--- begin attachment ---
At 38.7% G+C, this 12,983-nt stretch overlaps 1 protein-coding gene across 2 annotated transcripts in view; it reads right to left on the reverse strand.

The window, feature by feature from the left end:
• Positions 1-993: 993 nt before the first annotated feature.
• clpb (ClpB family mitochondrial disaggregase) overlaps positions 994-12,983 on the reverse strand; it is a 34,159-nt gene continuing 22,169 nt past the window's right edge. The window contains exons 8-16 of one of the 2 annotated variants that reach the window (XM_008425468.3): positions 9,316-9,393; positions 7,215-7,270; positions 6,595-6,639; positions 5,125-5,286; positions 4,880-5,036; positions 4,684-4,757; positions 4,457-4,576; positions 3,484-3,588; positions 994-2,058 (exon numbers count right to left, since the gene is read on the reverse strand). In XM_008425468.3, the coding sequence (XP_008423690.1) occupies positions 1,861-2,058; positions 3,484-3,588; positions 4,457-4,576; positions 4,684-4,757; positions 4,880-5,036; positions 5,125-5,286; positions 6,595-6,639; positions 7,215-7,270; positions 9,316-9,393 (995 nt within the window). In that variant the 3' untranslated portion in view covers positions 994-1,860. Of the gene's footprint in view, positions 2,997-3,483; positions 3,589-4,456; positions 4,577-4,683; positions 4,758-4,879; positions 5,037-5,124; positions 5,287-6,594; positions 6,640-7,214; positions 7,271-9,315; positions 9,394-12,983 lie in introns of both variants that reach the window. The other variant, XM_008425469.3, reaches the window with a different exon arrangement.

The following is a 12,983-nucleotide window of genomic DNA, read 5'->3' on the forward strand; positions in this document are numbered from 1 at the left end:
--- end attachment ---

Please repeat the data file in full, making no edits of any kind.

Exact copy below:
At 38.7% G+C, this 12,983-nt stretch overlaps 1 protein-coding gene across 2 annotated transcripts in view; it reads right to left on the reverse strand.

The window, feature by feature from the left end:
• Positions 1-993: 993 nt before the first annotated feature.
• clpb (ClpB family mitochondrial disaggregase) overlaps positions 994-12,983 on the reverse strand; it is a 34,159-nt gene continuing 22,169 nt past the window's right edge. The window contains exons 8-16 of one of the 2 annotated variants that reach the window (XM_008425468.3): positions 9,316-9,393; positions 7,215-7,270; positions 6,595-6,639; positions 5,125-5,286; positions 4,880-5,036; positions 4,684-4,757; positions 4,457-4,576; positions 3,484-3,588; positions 994-2,058 (exon numbers count right to left, since the gene is read on the reverse strand). In XM_008425468.3, the coding sequence (XP_008423690.1) occupies positions 1,861-2,058; positions 3,484-3,588; positions 4,457-4,576; positions 4,684-4,757; positions 4,880-5,036; positions 5,125-5,286; positions 6,595-6,639; positions 7,215-7,270; positions 9,316-9,393 (995 nt within the window). In that variant the 3' untranslated portion in view covers positions 994-1,860. Of the gene's footprint in view, positions 2,997-3,483; positions 3,589-4,456; positions 4,577-4,683; positions 4,758-4,879; positions 5,037-5,124; positions 5,287-6,594; positions 6,640-7,214; positions 7,271-9,315; positions 9,394-12,983 lie in introns of both variants that reach the window. The other variant, XM_008425469.3, reaches the window with a different exon arrangement.

The following is a 12,983-nucleotide window of genomic DNA, read 5'->3' on the forward strand; positions in this document are numbered from 1 at the left end: